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Barack Obama gave a speech on Monday to the Climate Summit in Glasgow. He began with a self-deprecating riff about the life of a former president that did honor to his basic humanity—which, God help us, was in short supply from 2016 to 2020.
I am a private citizen now so trips like this feel a little bit different than they used to. I don’t get invited to the big group photo. Traffic is a thing again. Music doesn’t play when I walk into the room. On the positive side, I can give a speech like this without wearing a tie and not create a scandal back home. I hope. But even though I’m not required to attend summits like this anymore, old habits die hard.
He then moved along to tossing an elbow or two in the direction of his successor and the political party he still dominates.
Now, back in the United States of course, some of our progress stalled when my successor decided to unilaterally pull out of the Paris Agreement in his first year in office. I wasn’t real happy about that…Joe Biden wanted to do even more. He’s constrained by the absence of a robust majority that’s needed to make that happen. Both of us have been constrained in large part by the fact that one of our two major parties has decided not only to sit on the sidelines, but express active hostility toward climate science and make climate change a partisan issue.
This was in the middle of a pitch for the current president’s double-tracked infrastructure strategy, especially its elements dealing with the climate crisis. It was here that I notice that his self-deprecation had drawn no laughs, and his jabs at the previous administration had drawn no applause. He then took a strange and unexpected turn into the rhetoric that had won him the White House. Suddenly, we were back in Boston, at the 2004 Democratic National Conventions, dreaming dreams of a country where there were no blue states or red states.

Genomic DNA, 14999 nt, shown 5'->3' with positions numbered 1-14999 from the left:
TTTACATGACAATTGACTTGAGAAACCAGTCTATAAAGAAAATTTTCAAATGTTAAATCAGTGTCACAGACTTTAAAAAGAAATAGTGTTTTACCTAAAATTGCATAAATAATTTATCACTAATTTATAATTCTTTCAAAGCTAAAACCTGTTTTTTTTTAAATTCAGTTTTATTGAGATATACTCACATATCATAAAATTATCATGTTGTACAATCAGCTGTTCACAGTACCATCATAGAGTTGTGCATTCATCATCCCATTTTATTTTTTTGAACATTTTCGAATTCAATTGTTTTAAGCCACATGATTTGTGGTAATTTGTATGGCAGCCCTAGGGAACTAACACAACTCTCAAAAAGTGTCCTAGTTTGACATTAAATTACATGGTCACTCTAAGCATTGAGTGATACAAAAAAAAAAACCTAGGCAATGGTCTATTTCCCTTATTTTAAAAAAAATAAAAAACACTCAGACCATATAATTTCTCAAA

There are times where I am doubtful that humanity can get its act together before it’s too late and images of dystopia start creeping into my dreams. And yet whenever I feel such despondency, I remind myself that cynicism is the recourse of cowards. We can’t afford hopelessness.
I agree. All sensible people do. But there’s an urgency to the moment, a fierce urgency of now, as it were, unlike any urgency humanity has faced in a long time. That’s why so many people were outside in the streets, young people from small places, places gutted by the extraction industries, places perilously close to disappearing under the waves. What the moment doesn’t call for is this.
And finally, let me say, it will not be enough to simply mobilize the converted. It will not be enough to preach to the choir. It will not be enough to just ramp up intensity among people who already know about climate change and already agree with us and care deeply about it. Protests are necessary to raise awareness. Hashtag campaigns can spread awareness. But to build the broad based coalitions necessary for bold action, we have to persuade people who either currently don’t agree with us or are indifferent to the issue.
And to change the minds of those fellow citizens in our respective countries, we have to do a little more listening. We can’t just yell at them or say they’re ignorant. We can’t just tweet at them. It’s not enough to inconvenience them through blocking traffic in a protest. We actually have to listen to their objections and understand the reluctance of some ordinary people to see their countries move too fast on climate change. We have to understand their realities and work with them so that serious action on climate change doesn’t adversely impact them.